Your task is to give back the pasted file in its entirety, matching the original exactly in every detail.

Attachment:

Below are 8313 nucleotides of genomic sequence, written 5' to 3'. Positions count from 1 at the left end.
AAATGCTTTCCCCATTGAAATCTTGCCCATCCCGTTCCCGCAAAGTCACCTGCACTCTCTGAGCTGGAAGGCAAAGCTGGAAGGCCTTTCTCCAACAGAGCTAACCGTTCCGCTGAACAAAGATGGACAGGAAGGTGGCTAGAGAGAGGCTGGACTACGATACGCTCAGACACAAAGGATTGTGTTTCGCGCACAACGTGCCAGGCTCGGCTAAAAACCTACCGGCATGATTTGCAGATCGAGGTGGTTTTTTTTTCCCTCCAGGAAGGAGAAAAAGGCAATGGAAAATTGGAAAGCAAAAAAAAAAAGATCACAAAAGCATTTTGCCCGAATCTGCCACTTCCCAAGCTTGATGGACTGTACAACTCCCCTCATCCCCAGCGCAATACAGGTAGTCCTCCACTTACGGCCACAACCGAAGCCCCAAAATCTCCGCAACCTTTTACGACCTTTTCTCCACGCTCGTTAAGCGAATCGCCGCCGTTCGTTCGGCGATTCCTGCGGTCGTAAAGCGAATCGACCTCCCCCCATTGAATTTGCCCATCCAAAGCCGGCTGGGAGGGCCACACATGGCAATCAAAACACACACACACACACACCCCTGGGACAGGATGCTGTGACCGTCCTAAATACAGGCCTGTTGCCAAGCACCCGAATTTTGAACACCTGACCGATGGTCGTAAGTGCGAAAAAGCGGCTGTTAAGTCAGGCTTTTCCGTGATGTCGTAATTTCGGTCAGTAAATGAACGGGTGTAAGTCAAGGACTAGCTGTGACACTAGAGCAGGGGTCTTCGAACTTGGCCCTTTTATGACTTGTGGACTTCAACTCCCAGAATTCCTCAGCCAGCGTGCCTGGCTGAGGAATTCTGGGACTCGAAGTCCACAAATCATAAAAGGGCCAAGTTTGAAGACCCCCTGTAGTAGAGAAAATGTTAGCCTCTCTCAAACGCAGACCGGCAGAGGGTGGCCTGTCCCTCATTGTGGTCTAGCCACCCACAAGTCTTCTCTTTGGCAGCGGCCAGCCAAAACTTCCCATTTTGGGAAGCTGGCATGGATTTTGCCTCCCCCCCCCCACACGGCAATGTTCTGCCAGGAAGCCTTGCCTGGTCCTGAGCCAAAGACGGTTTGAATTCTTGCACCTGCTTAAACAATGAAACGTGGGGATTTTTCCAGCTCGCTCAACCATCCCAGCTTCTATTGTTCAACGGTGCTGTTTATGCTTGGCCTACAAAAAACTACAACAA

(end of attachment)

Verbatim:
Below are 8313 nucleotides of genomic sequence, written 5' to 3'. Positions count from 1 at the left end.
AAATGCTTTCCCCATTGAAATCTTGCCCATCCCGTTCCCGCAAAGTCACCTGCACTCTCTGAGCTGGAAGGCAAAGCTGGAAGGCCTTTCTCCAACAGAGCTAACCGTTCCGCTGAACAAAGATGGACAGGAAGGTGGCTAGAGAGAGGCTGGACTACGATACGCTCAGACACAAAGGATTGTGTTTCGCGCACAACGTGCCAGGCTCGGCTAAAAACCTACCGGCATGATTTGCAGATCGAGGTGGTTTTTTTTTCCCTCCAGGAAGGAGAAAAAGGCAATGGAAAATTGGAAAGCAAAAAAAAAAAGATCACAAAAGCATTTTGCCCGAATCTGCCACTTCCCAAGCTTGATGGACTGTACAACTCCCCTCATCCCCAGCGCAATACAGGTAGTCCTCCACTTACGGCCACAACCGAAGCCCCAAAATCTCCGCAACCTTTTACGACCTTTTCTCCACGCTCGTTAAGCGAATCGCCGCCGTTCGTTCGGCGATTCCTGCGGTCGTAAAGCGAATCGACCTCCCCCCATTGAATTTGCCCATCCAAAGCCGGCTGGGAGGGCCACACATGGCAATCAAAACACACACACACACACACCCCTGGGACAGGATGCTGTGACCGTCCTAAATACAGGCCTGTTGCCAAGCACCCGAATTTTGAACACCTGACCGATGGTCGTAAGTGCGAAAAAGCGGCTGTTAAGTCAGGCTTTTCCGTGATGTCGTAATTTCGGTCAGTAAATGAACGGGTGTAAGTCAAGGACTAGCTGTGACACTAGAGCAGGGGTCTTCGAACTTGGCCCTTTTATGACTTGTGGACTTCAACTCCCAGAATTCCTCAGCCAGCGTGCCTGGCTGAGGAATTCTGGGACTCGAAGTCCACAAATCATAAAAGGGCCAAGTTTGAAGACCCCCTGTAGTAGAGAAAATGTTAGCCTCTCTCAAACGCAGACCGGCAGAGGGTGGCCTGTCCCTCATTGTGGTCTAGCCACCCACAAGTCTTCTCTTTGGCAGCGGCCAGCCAAAACTTCCCATTTTGGGAAGCTGGCATGGATTTTGCCTCCCCCCCCCCACACGGCAATGTTCTGCCAGGAAGCCTTGCCTGGTCCTGAGCCAAAGACGGTTTGAATTCTTGCACCTGCTTAAACAATGAAACGTGGGGATTTTTCCAGCTCGCTCAACCATCCCAGCTTCTATTGTTCAACGGTGCTGTTTATGCTTGGCCTACAAAAAACTACAACAA